“Crawl” wants us to believe giant alligators are one of the bigger threats from hurricanes. But the lumbering special effect is so unrealistic you kind of think the weather should come first.
Directed by Alexandre Aja, the film has a very set-like look, too. Nothing seems very real. Nothing appears lethal. Only a house – that should have been repaired much sooner – has the ability to take out strong men and loyal pets.
The gator? That’s a whole other matter.
How it got so massive (and made it through the drain without some kind of detection) isn’t answered. Instead, Haley, a driven swimmer (Kaya Scodelario), stumbles upon it when she’s searching for dad (Barry Pepper), who just happens to be injured in the basement of the family home. Because he’s passed out, she has to figure out how to drag him to safety before a hurricane reaches deathly levels and the alligator catches wind of them.
Before long others head to the crawl space and, soon, the place is swarming with gators.
Never mind the family dog (named Sugar) is the smartest one of all. He knows where the reptiles are, where dad is and how everyone can get out without losing more limbs than they already have. This is not a case for Toto, too.
No, first we have to see how dad drove his daughter in swimming, how mom left because she couldn’t put up with his attitude and how cops didn’t find some way of preventing Haley from driving out to see if dad was OK.
There are plenty of issues but that isn’t what sinks much of “Crawl.” It’s the poorly animated alligators. They don’t look remotely like anything real and when they’re inside a set that obviously was designed on the cheap, it’s hard to believe this wasn’t another attempt at cashing in on “Sharknado.”
“Crawl” doesn’t have many stars, just the two who have to get out of that tear-down of a house.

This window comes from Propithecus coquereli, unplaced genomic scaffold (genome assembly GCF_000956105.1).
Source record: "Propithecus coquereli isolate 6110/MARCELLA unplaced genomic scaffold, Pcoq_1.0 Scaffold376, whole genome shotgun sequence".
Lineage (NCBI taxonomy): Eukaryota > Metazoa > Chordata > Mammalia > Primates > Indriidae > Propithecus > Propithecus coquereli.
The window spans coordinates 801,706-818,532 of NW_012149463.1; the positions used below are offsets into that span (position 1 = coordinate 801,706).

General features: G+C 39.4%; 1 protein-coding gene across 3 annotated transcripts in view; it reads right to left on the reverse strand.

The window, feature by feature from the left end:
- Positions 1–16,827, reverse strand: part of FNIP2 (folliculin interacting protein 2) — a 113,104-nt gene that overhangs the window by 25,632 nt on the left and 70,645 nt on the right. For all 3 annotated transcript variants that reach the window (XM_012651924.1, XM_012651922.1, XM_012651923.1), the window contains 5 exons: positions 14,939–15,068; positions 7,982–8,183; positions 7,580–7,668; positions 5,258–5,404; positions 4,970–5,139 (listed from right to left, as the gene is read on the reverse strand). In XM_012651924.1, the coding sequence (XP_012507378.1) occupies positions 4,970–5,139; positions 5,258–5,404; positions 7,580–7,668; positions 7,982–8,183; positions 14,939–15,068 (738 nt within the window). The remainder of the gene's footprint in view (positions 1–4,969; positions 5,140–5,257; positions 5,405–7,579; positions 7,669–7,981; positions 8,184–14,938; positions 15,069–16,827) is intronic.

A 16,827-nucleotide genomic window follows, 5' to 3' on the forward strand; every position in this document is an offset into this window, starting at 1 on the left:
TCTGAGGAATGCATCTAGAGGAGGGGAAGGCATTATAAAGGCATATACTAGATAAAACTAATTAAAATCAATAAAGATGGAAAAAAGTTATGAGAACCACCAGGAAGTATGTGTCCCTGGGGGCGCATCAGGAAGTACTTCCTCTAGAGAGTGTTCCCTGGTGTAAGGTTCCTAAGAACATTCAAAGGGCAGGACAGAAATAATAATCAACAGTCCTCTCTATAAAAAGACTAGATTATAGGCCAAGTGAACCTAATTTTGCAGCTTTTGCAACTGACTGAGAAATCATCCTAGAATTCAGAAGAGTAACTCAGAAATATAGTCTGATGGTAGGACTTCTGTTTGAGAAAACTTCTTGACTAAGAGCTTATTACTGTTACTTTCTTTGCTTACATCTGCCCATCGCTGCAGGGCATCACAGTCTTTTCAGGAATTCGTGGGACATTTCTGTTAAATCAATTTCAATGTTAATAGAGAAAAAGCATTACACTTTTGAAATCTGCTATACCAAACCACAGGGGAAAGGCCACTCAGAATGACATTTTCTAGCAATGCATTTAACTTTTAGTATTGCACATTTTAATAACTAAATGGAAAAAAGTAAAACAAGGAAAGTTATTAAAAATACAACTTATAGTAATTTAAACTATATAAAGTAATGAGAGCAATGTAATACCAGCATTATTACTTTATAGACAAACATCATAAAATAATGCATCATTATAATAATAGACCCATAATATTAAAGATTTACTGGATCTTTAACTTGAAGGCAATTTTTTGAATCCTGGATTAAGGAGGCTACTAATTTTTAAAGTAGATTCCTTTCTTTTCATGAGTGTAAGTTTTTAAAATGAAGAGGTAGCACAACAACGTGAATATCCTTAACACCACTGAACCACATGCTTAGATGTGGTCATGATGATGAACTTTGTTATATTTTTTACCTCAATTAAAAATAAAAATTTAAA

Because Haley can’t hang on to her cellphone, there are several scenes just searching for that. And, because dad shouldn’t be allowed to work alone during a storm, there are too many opportunities for him to lose limbs (which he does), bleed out and shout annoying inspirational messages.
Aja makes sure all of the emotional baggage gets carted away, but he doesn’t explain some of the other actions, including a burglary at a nearby convenience store. There, three dumb kids try to cart off an ATM and a bunch of cheap sunglasses. Instead of leaving when they should, they wind up chum and, yes, look like the stars of a student film.
Because the two have lived in the house for quite some time, it’s odd they don’t know more about its construction or how they could have avoided killer gators in the first place. As bad as it is, the basement should have had an inspection before it went on the market. Then, someone might have discovered the drainage problems and, quite likely, the gator infestation.
Still, who defies authority just to check on a dad who should know better?
There’s a croc of something in “Crawl,” but it’s not what you think. This comes from rushing out a film that should have had at least one Google search to check the facts.
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